The exceptionally high temperatures in Furnace Creek have also been notable for their longevity. They reached 126 on Wednesday and Thursday, before peaking at 130 on Friday. On Saturday and Sunday, they climbed to 129.4 and 127.9. Monday’s forecast again calls for highs to reach the high 120s. The low hasn’t fallen below 99 degrees since Tuesday.

Record heat throughout the West

Since late last week, historically significant heat has roasted surrounding locations as far west as western Colorado and as far north as Northern California, including:

  • Grand Junction, Colo., which reached an all-time high of 107 degrees on Friday.
  • Las Vegas, which tied its record of 117 on Saturday.
  • St. George, Utah, which reached 117 degrees on Saturday, preliminarily tying the state’s temperature record.
  • Desert Rock, Nev., and Barstow-Daggett, Calif., which matched their all-time highs of 113 and 118 on Saturday, respectively.
  • Bishop, Calif., which set an all-time high of 111 on Saturday, surpassing the previous mark of 110.
  • Downtown Sacramento, which posted its second-highest temperature recorded, reaching 113 degrees Saturday, just one off its all-time high of 114. California’s capital city hit at least 110 for a record-tying third straight day.

Heat fuels wildfires, relief coming in some areas

The hot and exceptionally dry weather has created tinderbox conditions for the rapid spread of wildfires. According to the National Interagency Fire Center, 59 large blazes are burning in a dozen states, 11 of them in California and Oregon. Smoke from wildfires in the West and British Columbia spread over “most of the western half of the U.S.,” according to the National Weather Service.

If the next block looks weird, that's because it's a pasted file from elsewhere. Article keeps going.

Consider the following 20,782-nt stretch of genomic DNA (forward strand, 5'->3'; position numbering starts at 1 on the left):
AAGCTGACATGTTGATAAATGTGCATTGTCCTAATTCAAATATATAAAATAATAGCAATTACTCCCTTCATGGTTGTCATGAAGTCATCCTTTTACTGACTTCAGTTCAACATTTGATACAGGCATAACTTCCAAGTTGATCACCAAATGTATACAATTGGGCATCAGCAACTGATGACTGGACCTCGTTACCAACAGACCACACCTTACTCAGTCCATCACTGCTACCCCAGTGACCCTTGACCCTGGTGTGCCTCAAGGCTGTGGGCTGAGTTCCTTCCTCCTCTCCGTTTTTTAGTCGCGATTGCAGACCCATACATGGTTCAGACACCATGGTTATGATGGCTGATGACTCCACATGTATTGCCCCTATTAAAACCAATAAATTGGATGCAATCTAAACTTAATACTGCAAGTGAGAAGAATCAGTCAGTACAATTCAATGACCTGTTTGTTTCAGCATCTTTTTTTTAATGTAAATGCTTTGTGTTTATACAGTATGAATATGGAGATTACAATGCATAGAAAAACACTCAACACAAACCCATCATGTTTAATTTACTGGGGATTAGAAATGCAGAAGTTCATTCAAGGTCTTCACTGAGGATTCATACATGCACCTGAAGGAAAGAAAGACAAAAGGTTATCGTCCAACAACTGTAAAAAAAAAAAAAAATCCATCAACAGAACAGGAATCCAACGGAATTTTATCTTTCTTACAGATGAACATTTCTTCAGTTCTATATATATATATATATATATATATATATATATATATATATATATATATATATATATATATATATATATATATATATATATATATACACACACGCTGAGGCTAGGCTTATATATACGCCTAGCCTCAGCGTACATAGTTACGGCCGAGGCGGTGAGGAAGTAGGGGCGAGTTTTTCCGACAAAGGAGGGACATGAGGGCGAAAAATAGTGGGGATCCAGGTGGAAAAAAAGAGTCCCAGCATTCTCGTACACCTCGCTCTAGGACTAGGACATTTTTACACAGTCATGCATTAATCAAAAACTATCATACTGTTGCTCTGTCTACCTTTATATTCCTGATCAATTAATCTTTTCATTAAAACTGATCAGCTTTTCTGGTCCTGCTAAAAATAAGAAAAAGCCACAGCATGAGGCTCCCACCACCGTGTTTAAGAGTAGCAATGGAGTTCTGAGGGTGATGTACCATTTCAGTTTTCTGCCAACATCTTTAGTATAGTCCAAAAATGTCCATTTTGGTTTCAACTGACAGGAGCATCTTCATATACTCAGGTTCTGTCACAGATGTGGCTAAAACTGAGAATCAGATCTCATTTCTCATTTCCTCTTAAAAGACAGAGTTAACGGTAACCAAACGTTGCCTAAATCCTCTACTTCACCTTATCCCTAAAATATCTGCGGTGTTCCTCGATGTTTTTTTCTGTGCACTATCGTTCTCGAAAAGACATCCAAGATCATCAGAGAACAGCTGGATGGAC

As of early Monday, the Bootleg Fire in southwest Oregon had burned more than 153,000 acres, the blaze doubling in size daily between Friday and Sunday.

Bootleg Fire rages through Oregon, threatening California’s electricity supply

The fire had made electricity transmission into California unreliable, and the state’s grid operator urged consumers to conserve energy on Monday.

Temperatures on Monday and Tuesday will remain above normal in the Southwest and California’s Central Valley but will back off gradually from record-setting territory.

Toward the middle of the week, the heat dome, or zone of high pressure responsible for the sweltering temperatures, is forecast to weaken while the summer monsoon strengthens. This will bring some much-needed rain in Arizona, New Mexico, Nevada and western Colorado, all of which are enduring extreme to exceptional drought conditions.

However, long-range computer models show potential for another intense heat wave in the West building by next weekend, focused on the central and northern Rockies, which could bring more exceptionally high temperatures.

The science of heat domes and how drought and climate change make them worse

The heat wave afflicting the West is the third in just over three weeks, after the “unprecedented” Pacific Northwest event at the end of June and a record-setting blast in the Southwest in the middle of the month; together, they vaulted the nation to its hottest June on record. The heat wave in the Pacific Northwest was made at least 150 times as likely by human-caused climate change, according to a panel of scientists.

More on heat waves

Our warming climate: It’s not just you ⁠— summers in the U.S. are getting hotter, and experts say heat waves will likely become even more frequent and intense. Take a look at what extreme heat does to the human body.

How to stay safe: It’s better to prepare for extreme heat before you’re in it. Here’s our guide to bracing for a heat wave, tips for staying cool even if you don’t have air conditioning, and what to know about animal safety during extreme heat. Traveling during a heat wave isn’t ideal, but here’s what to do if you are.

Understanding the science: Sprawling zones of high pressure called heat domes fuel heat waves. Here’s how they work. You can also read more about the link between weather disasters and climate change, and how leaders in the U.S. and Europe are responding to heat.

Tell the Post: What questions do you have about extreme heat, wildfires, droughts or other climate-related topics?